Science Questions

If I have B+ blood and so does my wife how can our son have O+ blood?

Sun, 27th Jul 2008

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Question

Bieran De Saille asked:

If I have B+ blood and so does my wife how can our son have O+ blood?

Answer

Kat -  Well, youíll be asking the milkman what sort of blood group they have! No, this is all very simply explained. Blood group is determined by a set of genes. You get one gene each from your mum and one from your dad. Blood groupís determined by basically two different genes called A or B. You have certain versions of these and you can also get a version called O. These genes make proteins on the surface of your blood cells so if you have a gene that is A you make A proteins and they on the surface of your blood cells. If you have a gene for B that makes B proteins that go on the surface of your blood cells. If you have O then you donít make any proteins. Going back to what I said about you having one gene from your mum, one from gene from your dad  - if you had one B gene and one O gene your blood group would be B because youíve still got  a gene thatís making B proteins. Your blood cells are B. If you then were with someone else who had one B and one O and you had a baby with them your babies could either have BB genes, their blood group would definitely be B; they could be BO because theyíve one gene from you and maybe an O gene from mum or dad or they could have the two Os, in which case they would be blood group O. Itís perfectly possible to have two B parents having an O child from which you can actually infer both of you must be BO.

Chris -  Thatís because group O is recessive.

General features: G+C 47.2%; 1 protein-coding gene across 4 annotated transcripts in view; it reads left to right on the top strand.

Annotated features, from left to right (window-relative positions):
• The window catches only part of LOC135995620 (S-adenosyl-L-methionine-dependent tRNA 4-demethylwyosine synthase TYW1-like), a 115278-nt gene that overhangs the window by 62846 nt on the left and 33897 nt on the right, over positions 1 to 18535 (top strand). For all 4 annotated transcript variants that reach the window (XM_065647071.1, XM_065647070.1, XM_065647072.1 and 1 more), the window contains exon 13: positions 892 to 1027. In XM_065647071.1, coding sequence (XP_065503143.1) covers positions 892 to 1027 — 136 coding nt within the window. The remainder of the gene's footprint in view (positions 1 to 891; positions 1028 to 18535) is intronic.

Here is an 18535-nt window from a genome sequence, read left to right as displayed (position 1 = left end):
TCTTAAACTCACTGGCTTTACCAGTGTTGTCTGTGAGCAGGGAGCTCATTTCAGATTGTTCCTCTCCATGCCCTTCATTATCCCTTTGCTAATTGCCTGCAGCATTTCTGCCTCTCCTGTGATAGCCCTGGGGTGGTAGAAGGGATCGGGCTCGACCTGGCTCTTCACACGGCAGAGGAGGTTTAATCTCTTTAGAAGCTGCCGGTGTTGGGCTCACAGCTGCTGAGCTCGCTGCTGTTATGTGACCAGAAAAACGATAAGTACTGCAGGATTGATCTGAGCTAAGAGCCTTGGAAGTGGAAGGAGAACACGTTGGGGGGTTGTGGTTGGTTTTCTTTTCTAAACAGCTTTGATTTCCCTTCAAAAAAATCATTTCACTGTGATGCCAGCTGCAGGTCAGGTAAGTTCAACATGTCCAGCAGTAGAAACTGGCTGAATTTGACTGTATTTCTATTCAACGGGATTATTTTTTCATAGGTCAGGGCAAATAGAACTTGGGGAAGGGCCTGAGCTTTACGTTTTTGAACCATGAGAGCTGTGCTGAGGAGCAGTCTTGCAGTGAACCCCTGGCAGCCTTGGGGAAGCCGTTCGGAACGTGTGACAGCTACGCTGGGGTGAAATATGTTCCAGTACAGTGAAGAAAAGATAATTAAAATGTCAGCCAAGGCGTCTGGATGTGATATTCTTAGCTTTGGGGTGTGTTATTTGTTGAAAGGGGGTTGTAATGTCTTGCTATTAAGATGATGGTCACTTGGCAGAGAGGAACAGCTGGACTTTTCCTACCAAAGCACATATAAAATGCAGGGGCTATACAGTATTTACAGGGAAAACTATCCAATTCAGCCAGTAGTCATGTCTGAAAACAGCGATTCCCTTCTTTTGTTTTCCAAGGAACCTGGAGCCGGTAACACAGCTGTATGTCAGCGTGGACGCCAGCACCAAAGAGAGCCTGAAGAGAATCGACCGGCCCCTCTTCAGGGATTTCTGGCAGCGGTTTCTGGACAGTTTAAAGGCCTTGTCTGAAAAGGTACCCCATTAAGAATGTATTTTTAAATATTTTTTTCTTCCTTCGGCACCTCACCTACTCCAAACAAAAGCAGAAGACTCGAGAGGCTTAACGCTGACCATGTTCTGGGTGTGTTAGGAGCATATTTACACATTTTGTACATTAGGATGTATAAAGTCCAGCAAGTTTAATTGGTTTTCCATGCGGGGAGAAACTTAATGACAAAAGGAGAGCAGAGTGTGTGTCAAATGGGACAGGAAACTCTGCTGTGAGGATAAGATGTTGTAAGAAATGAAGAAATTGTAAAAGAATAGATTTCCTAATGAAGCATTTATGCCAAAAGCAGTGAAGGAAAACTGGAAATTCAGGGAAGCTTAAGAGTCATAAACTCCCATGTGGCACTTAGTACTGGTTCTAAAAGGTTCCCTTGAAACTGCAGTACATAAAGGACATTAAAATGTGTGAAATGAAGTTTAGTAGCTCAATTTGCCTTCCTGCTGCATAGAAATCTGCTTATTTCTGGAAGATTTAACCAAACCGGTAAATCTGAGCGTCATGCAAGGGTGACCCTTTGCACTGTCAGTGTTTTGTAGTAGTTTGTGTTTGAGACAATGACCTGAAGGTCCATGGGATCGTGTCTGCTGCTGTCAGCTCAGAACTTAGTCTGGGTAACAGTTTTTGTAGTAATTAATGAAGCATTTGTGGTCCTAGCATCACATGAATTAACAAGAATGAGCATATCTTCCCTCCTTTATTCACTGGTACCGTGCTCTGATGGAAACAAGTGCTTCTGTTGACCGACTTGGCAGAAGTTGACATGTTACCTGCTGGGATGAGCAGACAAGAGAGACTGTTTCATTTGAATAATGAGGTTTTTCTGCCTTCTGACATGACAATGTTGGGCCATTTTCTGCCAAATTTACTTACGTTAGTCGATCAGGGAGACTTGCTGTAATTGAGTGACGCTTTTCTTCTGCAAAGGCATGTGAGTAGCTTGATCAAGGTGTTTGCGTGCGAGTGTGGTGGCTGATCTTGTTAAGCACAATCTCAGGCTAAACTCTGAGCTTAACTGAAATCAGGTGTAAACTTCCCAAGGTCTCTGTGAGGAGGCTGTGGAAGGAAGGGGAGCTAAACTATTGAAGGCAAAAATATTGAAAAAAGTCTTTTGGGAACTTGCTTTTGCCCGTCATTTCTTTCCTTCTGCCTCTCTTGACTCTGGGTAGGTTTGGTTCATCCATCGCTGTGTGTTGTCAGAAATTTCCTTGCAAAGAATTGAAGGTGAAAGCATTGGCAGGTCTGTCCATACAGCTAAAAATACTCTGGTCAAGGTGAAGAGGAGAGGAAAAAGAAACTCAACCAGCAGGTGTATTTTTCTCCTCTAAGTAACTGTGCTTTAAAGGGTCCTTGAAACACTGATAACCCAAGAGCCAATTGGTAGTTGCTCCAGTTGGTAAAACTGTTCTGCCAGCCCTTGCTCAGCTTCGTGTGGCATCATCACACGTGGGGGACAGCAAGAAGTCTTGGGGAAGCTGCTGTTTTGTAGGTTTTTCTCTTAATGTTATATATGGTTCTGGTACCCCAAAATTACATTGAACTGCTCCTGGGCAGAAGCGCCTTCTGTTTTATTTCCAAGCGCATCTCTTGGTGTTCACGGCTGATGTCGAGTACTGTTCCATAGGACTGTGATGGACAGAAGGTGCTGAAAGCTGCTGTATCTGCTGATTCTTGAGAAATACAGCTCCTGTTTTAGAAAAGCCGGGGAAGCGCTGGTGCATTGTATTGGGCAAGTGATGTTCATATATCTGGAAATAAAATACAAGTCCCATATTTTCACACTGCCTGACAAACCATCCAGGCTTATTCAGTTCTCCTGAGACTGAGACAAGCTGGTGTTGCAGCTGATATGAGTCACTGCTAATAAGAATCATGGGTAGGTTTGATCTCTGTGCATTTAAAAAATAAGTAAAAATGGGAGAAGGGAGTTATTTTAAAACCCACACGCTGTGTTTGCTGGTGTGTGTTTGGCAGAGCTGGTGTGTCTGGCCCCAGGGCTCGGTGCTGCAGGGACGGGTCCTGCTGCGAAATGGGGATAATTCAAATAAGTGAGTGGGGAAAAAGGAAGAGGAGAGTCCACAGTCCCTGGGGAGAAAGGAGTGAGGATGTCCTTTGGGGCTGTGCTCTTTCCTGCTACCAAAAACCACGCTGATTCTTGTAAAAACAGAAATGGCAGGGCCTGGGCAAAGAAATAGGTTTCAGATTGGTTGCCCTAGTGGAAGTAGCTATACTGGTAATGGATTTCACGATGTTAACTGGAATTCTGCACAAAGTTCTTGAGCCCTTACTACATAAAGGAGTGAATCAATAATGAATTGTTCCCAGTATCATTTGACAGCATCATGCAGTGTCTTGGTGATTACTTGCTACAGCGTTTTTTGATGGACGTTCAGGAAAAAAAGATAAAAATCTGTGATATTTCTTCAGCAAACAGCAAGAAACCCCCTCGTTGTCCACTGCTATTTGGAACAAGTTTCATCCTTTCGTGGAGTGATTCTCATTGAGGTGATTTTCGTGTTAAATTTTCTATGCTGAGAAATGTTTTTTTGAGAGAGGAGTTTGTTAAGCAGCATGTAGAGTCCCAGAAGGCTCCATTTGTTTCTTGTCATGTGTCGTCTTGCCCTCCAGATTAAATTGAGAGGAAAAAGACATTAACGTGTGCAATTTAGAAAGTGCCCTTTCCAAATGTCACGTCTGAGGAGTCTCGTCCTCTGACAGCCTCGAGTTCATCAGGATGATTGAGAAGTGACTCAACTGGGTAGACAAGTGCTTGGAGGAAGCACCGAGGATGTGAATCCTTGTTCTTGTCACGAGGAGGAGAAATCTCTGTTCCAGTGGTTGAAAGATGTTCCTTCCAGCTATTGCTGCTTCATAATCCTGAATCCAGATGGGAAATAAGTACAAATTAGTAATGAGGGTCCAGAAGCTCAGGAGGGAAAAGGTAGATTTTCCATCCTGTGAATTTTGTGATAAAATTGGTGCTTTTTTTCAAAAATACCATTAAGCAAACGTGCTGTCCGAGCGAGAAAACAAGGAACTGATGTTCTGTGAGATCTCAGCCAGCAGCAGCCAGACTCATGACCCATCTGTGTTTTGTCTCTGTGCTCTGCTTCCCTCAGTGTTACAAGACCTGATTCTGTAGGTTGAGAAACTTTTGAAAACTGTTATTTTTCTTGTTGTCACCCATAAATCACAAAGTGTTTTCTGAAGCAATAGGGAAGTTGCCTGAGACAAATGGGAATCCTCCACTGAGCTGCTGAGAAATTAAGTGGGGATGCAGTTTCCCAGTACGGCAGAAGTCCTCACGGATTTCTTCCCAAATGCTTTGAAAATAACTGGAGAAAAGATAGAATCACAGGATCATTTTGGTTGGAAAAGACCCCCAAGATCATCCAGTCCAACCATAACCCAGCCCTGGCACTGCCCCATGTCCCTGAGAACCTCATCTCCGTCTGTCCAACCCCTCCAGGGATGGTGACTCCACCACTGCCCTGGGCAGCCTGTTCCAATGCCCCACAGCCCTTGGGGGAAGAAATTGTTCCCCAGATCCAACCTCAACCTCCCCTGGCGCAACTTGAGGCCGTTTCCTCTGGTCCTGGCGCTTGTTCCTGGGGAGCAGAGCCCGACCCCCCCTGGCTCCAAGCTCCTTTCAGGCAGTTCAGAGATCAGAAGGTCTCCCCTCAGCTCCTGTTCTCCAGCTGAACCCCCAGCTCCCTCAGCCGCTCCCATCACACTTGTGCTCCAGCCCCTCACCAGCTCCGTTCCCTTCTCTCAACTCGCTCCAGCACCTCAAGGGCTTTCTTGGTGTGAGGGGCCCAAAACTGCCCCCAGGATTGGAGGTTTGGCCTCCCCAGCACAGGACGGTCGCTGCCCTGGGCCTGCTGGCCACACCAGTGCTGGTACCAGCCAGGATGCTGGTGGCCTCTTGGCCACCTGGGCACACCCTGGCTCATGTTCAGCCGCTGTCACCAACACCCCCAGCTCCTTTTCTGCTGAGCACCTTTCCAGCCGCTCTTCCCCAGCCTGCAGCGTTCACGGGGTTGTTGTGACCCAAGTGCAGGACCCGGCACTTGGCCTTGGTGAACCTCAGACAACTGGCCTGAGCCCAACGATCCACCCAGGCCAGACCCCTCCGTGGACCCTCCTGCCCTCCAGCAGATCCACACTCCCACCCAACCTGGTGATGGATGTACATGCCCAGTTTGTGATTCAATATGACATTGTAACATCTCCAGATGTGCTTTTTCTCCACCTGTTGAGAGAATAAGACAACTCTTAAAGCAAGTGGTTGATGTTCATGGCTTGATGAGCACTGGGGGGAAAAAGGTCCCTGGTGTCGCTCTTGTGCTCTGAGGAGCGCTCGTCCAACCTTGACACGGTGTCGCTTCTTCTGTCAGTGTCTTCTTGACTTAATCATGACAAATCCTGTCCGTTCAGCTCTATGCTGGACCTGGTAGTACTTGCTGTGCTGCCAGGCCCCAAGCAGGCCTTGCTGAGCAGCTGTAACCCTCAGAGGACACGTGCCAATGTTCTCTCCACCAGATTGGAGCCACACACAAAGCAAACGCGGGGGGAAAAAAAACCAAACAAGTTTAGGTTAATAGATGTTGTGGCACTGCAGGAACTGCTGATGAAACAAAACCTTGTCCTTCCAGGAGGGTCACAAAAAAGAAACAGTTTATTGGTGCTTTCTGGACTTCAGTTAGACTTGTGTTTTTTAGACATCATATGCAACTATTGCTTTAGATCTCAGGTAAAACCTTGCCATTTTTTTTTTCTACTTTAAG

Kat -  Exactly, group O is recessive because you have no proteins on the surface of your blood cells from this group. If you have even just one A or B gene that determines your blood type.

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Biren Desai asked the Naked Scientists: I have B+ Blood and my wife has also B+ group. But I wonder my son has O positive group, How? What do you think? Biren Desai, Sat, 21st Jun 2008

Don't file for divorce Biren...


http://www.canadiancrc.com/Paternity_determination_blood_type.aspx RD, Sat, 21st Jun 2008

Each of you will have two genes for ABO grouping. O genes don't express a protein, A and B express the A and B proteins respectively.

So if each of you has an O and a B gene, you'll both have B-type blood, but you'll each pass on only one gene (either O or B) to your baby so if both of you happen to hand on the O gene the baby will have O type blood (25 % chance), if one of you passes on an O and one a B gene the baby will have B type blood (50 % chance) or you might both pass on a B gene (25 % chance) the baby will have B type blood. rosy, Sun, 22nd Jun 2008

Hi,

Same case here that Mine & mine wife is having the same blood group B+, and our daughter is having the O+.

I understood here that this could be either B or O, I want to know that whats is approx. probability of B & O globally and also if you can tell what would be for Indian cases.

Regards
Hitendra Bhatia hitendra_bhatia, Sun, 29th Jun 2014

Here is a list of the prevalence of various blood types around the world.

http://en.wikipedia.org/wiki/Blood_type_distribution_by_country

O+ is one of the most common blood types.  B+ a little less so.

As far as your chance of having an O+ child. 

The A, B, and Rh+ genes are essentially dominant. 

If you and your husband are B+, then you could either be:

B/B or B/O  and either Rh+/Rh+ or Rh+/Rh-

Since your child is O+, we know that both you and your husband are B/O.  We don't know which Rh genes you express.

So, if you have another child, then it could be:

BB  (both maternal and paternal B, (B phenotype))
BO  (maternal B, paternal O (still B phenotype)
OB (maternal O, paternal B (B phenotype)
OO (maternal O, paternal O)

So, each of your children has a 75% chance of being B, and a 25% chance of being O.

If either or both parents are Rh+/Rh+, then 100% of your children will be Rh+. 
If you both have Rh+/Rh-, then as above, the child has a 75% chance of being Rh+, and a 25% chance of being Rh-.

If you both have a recessive Rh- gene, and a recessive O gene, then chances of having an O- child will be 1/4 x 1/4 = 1/16 , or 6.25%. CliffordK, Mon, 30th Jun 2014

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